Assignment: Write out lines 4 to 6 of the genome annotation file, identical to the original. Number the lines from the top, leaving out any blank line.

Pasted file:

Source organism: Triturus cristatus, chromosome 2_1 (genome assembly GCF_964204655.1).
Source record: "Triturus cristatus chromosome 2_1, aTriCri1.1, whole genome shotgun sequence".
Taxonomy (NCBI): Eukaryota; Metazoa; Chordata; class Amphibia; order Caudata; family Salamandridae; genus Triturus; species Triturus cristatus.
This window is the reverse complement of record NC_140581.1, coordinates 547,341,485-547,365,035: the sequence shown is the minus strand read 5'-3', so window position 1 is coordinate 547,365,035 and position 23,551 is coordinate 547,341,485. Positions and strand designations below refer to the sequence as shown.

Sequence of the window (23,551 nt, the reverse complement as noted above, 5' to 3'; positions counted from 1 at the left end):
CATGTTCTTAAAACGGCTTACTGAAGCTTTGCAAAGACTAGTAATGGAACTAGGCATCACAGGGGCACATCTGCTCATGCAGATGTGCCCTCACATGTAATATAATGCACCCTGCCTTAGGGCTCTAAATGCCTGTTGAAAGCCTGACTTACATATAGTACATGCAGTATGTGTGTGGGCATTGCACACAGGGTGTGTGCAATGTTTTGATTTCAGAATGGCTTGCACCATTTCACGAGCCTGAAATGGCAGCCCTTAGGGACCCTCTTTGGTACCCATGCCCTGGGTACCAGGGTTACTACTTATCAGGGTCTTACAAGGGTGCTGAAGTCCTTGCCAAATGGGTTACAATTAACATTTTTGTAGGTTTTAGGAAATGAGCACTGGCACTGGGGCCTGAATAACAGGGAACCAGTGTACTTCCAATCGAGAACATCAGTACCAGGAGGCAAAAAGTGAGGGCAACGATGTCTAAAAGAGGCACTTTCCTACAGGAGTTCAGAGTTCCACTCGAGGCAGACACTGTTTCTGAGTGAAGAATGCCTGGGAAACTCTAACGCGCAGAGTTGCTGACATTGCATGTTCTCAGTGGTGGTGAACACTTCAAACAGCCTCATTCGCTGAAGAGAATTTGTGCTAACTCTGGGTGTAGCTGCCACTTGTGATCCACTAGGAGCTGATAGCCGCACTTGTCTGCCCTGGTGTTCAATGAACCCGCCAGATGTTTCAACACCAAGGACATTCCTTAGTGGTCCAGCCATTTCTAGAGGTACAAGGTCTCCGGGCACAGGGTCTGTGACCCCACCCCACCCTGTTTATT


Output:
This window is the reverse complement of record NC_140581.1, coordinates 547,341,485-547,365,035: the sequence shown is the minus strand read 5'-3', so window position 1 is coordinate 547,365,035 and position 23,551 is coordinate 547,341,485. Positions and strand designations below refer to the sequence as shown.

Sequence of the window (23,551 nt, the reverse complement as noted above, 5' to 3'; positions counted from 1 at the left end):
CATGTTCTTAAAACGGCTTACTGAAGCTTTGCAAAGACTAGTAATGGAACTAGGCATCACAGGGGCACATCTGCTCATGCAGATGTGCCCTCACATGTAATATAATGCACCCTGCCTTAGGGCTCTAAATGCCTGTTGAAAGCCTGACTTACATATAGTACATGCAGTATGTGTGTGGGCATTGCACACAGGGTGTGTGCAATGTTTTGATTTCAGAATGGCTTGCACCATTTCACGAGCCTGAAATGGCAGCCCTTAGGGACCCTCTTTGGTACCCATGCCCTGGGTACCAGGGTTACTACTTATCAGGGTCTTACAAGGGTGCTGAAGTCCTTGCCAAATGGGTTACAATTAACATTTTTGTAGGTTTTAGGAAATGAGCACTGGCACTGGGGCCTGAATAACAGGGAACCAGTGTACTTCCAATCGAGAACATCAGTACCAGGAGGCAAAAAGTGAGGGCAACGATGTCTAAAAGAGGCACTTTCCTACAGGAGTTCAGAGTTCCACTCGAGGCAGACACTGTTTCTGAGTGAAGAATGCCTGGGAAACTCTAACGCGCAGAGTTGCTGACATTGCATGTTCTCAGTGGTGGTGAACACTTCAAACAGCCTCATTCGCTGAAGAGAATTTGTGCTAACTCTGGGTGTAGCTGCCACTTGTGATCCACTAGGAGCTGATAGCCGCACTTGTCTGCCCTGGTGTTCAATGAACCCGCCAGATGTTTCAACACCAAGGACATTCCTTAGTGGTCCAGCCATTTCTAGAGGTACAAGGTCTCCGGGCACAGGGTCTGTGACCCCACCCCACCCTGTTTATT